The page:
The agricultural sector has seen a local uptake from many Kenyans who have lost their jobs in many white-collar jobs. It isn’t uncommon to see many youth selling veggies from the boots of their expensive cars along busy roads like the Northern Bypass or along Kiambu Road.
The vegetables and fruits markets for exporters has minimal activity at the moment as they are shipping at only 25% to 30% of their normal capacity.
Our flower exports have more than halved with indications that production is currently at less than 10% and facing the risk of total collapse.
The industry has seen large farms laying off workers and struggling to service their loans despite a general off-season for farms running at 30-40% of capacity.
This is because of the way Covid-19 restrictions have limited flights and also weak demand in major markets like Europe and Asia.
The same can be been seen in the coffee and tea sectors which used to be bulwarks in the economy, which have also seen weak demand and low commodity prices in target markets.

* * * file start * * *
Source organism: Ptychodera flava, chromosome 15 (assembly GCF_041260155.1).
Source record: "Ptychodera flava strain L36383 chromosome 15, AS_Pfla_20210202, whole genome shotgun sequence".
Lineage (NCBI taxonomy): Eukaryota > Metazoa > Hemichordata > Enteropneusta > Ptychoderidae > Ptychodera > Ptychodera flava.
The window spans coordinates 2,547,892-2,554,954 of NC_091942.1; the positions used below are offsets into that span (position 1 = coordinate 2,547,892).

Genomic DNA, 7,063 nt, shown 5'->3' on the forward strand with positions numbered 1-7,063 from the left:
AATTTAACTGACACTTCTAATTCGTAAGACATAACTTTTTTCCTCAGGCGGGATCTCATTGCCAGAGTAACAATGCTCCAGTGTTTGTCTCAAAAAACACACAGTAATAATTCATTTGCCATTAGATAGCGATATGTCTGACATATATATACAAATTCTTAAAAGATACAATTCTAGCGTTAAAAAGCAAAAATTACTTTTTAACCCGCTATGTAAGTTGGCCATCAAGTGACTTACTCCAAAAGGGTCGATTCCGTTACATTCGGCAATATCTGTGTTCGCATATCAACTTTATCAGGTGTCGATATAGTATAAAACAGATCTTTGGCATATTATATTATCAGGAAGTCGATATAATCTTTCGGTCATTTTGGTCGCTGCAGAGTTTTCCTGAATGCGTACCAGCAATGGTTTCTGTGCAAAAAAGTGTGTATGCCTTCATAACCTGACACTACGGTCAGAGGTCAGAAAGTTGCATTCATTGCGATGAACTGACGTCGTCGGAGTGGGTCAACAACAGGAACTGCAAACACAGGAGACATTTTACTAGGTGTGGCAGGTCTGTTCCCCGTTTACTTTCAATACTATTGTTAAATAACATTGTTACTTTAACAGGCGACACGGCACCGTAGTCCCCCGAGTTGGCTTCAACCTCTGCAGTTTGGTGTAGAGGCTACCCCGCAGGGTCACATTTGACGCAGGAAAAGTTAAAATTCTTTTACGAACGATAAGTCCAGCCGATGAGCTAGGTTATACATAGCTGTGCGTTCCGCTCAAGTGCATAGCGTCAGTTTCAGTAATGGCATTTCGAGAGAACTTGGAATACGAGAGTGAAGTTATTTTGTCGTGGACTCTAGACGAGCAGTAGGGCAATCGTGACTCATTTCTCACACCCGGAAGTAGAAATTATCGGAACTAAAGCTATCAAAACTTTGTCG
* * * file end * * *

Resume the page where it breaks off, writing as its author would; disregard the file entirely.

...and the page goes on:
But the biggest disruption has happened in the informal sector, which is estimated to employ 80% of Kenya’s working demographic. These workers live on a day-to-day basis and provide primarily low-end services.
I spoke to one lady who used to wash clothes for different people who said that the Covid-19 pandemic had lost her many employers.
She said that the employers said that they had to scale back on their commitments as many of them had either had salary cut-backs or some of them had even been declared redundant.
Many of the men and women I spoke with were unhappy with the way that the president had closed the economy. One lady Rhoda, who sold tomatoes and onions was of the opinion that president Uhuru Kenyatta had handled the Covid-19 crisis poorly.
“Look at Tanzania, they are allowed to freely move and work without restrictions, while we here have all these measures but we look like we are worse of than they are. Uhuru should open up the country. We are suffering because of a virus.”
Her sentiment is one I had mirrored by most of the Kenyans I spoke to. They felt that the handling of the pandemic had been worse than the flu itself.
In fact, many of them weren’t wearing the masks because they believed it would stop the spread of the virus but because it was a government mandate.
All in all, most Kenyans are struggling with the pandemic and many asked for Uhuru to open the economy saying that the cure shouldn’t be worse than the disease.